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. 2010 Jul;1(7):708-16.
doi: 10.1177/1947601910382898.

The NEDD8 Conjugation Pathway and Its Relevance in Cancer Biology and Therapy

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Free PMC article

The NEDD8 Conjugation Pathway and Its Relevance in Cancer Biology and Therapy

Teresa A Soucy et al. Genes Cancer. .
Free PMC article

Abstract

Cancer cells depend on signals that promote cell cycle progression and prevent programmed cell death that would otherwise result from cumulative, aberrant stress. These activities require the temporally controlled destruction of specific intracellular proteins by the ubiquitin-proteasome system (UPS). To a large extent, the control points in this process include a family of E3 ubiquitin ligases called cullin-RING ligases (CRLs). The ligase activity of these multicomponent complexes requires modification of the cullin protein situated at their core with a ubiquitin-like protein called NEDD8. Neddylation results in conformational rearrangements within the CRL, which are necessary for ubiquitin transfer to a substrate. The NEDD8 pathway thus has a critical role in mediating the ubiquitination of numerous CRL substrate proteins involved in cell cycle progression and survival including the DNA replication licensing factor Cdt-1, the NF-κB transcription factor inhibitor pIκBα, and the cell cycle regulators cyclin E and p27. The initial step required for attachment of NEDD8 to a cullin is catalyzed by the E1, NEDD8-activating enzyme (NAE). The first-in-class inhibitor of NAE, MLN4924, has been shown to block the activity of NAE and prevent the subsequent neddylation of cullins. Preclinical studies have demonstrated antitumor activity in various solid tumors and hematological malignancies, and preliminary clinical data have shown the anticipated pharmacodynamic effects in humans. Here, we review the NEDD8 pathway, its importance in cancer, and the therapeutic potential of NAE inhibition.

Keywords: DNA rereplication; NEDD8; cullin-RING ligase; ubiquitin.

Conflict of interest statement

The authors are employees of Millennium Pharmaceuticals Inc.

Figures

Figure 1.
Figure 1.
Protein degradation by the UPS is a highly regulated process. Proteasomes degrade proteins that are tagged with polyubiquitin chains. The formation of the polyubiquitin chain is catalyzed by a series of enzymes. In the first step, the E1-activating enzyme, UAE, activates ubiquitin and transfers it via a transthiolation reaction to one of many E2 enzymes. The ubiquitin-charged E2 then collaborates with specific E3 ligases to catalyze the formation of the polyubiquitin chain on the substrate protein recruited by that ligase. There are 3 broad subclasses of E3 ligases: HECT domain, RING finger domain, and U-box E3s (for review, see Nalepa et al.).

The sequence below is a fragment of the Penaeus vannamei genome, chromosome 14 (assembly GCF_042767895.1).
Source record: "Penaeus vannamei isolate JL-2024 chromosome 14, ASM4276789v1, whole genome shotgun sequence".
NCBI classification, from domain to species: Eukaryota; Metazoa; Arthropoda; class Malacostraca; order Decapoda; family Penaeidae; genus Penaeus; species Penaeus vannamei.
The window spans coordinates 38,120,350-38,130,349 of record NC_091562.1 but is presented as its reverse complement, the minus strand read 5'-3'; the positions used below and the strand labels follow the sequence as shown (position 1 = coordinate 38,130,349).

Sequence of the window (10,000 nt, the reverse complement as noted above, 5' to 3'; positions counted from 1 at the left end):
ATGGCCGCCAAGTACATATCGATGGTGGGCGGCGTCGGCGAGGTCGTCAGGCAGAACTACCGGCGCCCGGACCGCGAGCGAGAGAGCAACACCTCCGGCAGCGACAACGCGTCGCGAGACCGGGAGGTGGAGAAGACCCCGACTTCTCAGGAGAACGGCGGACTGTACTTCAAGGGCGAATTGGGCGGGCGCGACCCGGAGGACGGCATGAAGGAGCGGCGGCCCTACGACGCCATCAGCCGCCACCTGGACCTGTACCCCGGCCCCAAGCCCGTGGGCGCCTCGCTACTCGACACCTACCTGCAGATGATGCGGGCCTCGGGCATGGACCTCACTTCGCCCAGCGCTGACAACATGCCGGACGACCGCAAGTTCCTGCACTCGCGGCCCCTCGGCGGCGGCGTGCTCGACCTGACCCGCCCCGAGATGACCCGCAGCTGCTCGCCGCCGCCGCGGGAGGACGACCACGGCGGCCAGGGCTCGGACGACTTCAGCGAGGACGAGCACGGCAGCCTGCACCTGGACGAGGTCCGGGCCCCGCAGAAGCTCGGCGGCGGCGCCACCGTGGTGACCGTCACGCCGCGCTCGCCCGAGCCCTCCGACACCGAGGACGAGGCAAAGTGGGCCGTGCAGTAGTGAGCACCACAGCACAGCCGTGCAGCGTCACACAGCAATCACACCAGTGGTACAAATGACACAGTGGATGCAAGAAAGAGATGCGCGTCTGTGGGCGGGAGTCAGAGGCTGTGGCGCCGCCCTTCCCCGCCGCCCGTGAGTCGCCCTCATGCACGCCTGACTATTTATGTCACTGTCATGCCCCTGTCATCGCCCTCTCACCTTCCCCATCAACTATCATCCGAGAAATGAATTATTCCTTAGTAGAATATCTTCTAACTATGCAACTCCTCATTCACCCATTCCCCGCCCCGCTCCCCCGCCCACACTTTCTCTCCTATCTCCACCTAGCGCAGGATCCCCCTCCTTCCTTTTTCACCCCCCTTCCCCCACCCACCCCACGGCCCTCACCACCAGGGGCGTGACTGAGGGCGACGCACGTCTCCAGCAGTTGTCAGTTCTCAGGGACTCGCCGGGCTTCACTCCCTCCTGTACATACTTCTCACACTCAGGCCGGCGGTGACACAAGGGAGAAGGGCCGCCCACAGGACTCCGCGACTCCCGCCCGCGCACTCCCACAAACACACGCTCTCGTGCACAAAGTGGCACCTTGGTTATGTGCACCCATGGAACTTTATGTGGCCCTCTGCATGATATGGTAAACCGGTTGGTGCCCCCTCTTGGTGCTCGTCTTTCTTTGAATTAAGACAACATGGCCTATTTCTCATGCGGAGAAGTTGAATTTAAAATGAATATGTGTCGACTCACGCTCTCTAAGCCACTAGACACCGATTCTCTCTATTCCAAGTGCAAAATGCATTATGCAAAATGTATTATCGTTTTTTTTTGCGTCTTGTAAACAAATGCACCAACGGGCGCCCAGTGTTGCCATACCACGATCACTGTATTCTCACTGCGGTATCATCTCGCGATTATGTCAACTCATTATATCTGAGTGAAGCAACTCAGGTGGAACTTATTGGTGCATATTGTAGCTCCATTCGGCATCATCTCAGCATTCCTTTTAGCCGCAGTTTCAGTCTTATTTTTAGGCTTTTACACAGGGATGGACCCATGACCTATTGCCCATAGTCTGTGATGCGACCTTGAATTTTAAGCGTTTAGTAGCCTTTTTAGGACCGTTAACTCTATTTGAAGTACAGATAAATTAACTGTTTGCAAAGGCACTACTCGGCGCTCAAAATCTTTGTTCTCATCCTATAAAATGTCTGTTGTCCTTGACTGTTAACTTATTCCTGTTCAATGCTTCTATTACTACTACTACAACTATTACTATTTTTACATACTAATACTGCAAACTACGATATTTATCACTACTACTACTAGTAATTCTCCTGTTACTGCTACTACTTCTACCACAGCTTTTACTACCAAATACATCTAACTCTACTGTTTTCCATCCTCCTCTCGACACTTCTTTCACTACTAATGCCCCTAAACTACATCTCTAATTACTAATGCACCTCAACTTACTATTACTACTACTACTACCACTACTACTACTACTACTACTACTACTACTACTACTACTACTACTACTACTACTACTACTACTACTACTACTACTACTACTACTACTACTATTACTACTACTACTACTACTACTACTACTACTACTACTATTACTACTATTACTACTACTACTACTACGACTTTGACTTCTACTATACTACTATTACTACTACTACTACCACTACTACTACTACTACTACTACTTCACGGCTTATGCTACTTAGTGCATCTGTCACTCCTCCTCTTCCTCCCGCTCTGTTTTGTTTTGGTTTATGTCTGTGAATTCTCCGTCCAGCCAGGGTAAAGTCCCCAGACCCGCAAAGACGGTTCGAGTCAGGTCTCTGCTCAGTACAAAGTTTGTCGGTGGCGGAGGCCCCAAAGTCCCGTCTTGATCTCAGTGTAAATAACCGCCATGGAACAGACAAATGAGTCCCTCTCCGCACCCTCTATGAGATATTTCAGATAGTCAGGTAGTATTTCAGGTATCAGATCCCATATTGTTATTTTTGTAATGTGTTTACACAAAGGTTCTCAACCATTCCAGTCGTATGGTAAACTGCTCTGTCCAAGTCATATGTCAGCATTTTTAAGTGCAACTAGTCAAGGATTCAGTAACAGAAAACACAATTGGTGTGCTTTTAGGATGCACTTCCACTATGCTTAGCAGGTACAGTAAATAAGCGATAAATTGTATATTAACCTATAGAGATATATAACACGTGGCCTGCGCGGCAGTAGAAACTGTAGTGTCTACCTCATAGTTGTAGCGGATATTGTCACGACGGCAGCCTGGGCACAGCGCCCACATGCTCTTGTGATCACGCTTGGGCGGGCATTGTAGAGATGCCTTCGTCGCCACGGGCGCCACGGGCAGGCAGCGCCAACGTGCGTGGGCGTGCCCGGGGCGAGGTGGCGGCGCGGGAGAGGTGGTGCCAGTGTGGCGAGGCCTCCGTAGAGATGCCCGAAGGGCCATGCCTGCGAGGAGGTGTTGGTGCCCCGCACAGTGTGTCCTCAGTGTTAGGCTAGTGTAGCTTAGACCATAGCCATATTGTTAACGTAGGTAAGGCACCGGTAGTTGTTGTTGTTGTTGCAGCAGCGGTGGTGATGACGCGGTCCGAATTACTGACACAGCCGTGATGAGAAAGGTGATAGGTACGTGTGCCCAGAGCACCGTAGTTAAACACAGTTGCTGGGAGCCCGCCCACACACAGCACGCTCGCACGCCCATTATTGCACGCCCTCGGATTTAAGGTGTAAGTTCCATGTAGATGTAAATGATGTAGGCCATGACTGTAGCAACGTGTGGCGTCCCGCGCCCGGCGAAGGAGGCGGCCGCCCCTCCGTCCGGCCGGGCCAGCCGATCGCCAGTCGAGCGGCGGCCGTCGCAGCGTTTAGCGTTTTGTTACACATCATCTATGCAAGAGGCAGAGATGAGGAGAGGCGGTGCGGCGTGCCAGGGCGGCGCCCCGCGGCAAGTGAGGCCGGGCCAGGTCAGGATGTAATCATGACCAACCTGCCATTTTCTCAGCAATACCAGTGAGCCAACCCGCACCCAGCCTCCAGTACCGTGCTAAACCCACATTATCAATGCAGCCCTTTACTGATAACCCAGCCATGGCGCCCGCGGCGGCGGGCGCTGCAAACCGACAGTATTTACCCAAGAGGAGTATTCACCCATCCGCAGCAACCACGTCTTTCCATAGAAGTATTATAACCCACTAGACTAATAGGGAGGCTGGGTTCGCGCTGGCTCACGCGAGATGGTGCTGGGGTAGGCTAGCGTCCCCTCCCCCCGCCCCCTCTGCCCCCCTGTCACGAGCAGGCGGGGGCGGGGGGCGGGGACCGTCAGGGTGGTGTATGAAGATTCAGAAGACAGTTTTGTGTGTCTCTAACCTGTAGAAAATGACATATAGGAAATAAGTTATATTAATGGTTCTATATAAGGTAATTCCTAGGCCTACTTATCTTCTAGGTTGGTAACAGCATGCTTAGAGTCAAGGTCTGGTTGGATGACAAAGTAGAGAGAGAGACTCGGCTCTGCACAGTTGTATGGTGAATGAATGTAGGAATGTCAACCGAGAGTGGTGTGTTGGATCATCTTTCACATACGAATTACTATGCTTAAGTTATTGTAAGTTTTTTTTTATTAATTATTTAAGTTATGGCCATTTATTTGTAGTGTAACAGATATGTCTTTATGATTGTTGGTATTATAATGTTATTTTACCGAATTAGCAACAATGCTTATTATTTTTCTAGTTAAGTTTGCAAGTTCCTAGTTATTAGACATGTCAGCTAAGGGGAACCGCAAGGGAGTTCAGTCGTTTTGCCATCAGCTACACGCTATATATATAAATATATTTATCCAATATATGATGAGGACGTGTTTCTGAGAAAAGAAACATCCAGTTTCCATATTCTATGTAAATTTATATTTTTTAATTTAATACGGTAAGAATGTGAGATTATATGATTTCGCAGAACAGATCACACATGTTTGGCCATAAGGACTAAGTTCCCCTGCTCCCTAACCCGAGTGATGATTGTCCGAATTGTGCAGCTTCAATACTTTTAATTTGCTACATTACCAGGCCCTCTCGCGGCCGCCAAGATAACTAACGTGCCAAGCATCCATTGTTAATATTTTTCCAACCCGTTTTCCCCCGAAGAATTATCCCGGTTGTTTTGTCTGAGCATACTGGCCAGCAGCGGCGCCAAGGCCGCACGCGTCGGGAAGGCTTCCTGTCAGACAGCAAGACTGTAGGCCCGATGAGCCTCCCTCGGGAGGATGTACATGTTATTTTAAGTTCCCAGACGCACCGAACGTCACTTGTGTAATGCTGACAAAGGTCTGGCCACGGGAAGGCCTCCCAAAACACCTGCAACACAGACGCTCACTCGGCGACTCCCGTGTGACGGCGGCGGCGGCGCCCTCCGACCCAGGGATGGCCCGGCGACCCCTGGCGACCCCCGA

Figure 2.
Figure 2.
CRLs represent the largest subfamily of RING finger domain E3 ligases. These multisubunit ligases consist of a core cullin protein tightly associated with the RING finger domain–containing protein RBX1/2. Various interchangeable adaptor and receptor components facilitate diverse substrate recognition. The cullin protein must be modified by NEDD8 to activate holoenzyme ubiquitin ligase activity. Neddylation, similar to ubiquitination, is initiated by a specific E1 for NEDD8, NAE. NAE utilizes ATP to form NEDD8 adenylate; the NEDD8 is subsequently transferred to a specific cysteine within NAE, forming a NAE-NEDD8 thioester before transthiolation to the active site cysteine of UBC12 or UBE2F, E2s specific for the NEDD8 pathway. Conjugation of NEDD8 to cullin activates the ubiquitin ligase activity of the CRL, and removal of NEDD8 by the COP9 signalosome facilitates dissociation of CRL components. Unneddylated cullin-RING complexes bind to CAND1 until recruited to form a new CRL. The NAE-specific inhibitor MLN4924 forms a covalent adduct with NEDD8 in a reaction catalyzed by NAE, locking the enzyme in an inactive state.
Figure 3.
Figure 3.
MLN4924, a first-in-class inhibitor of NAE.

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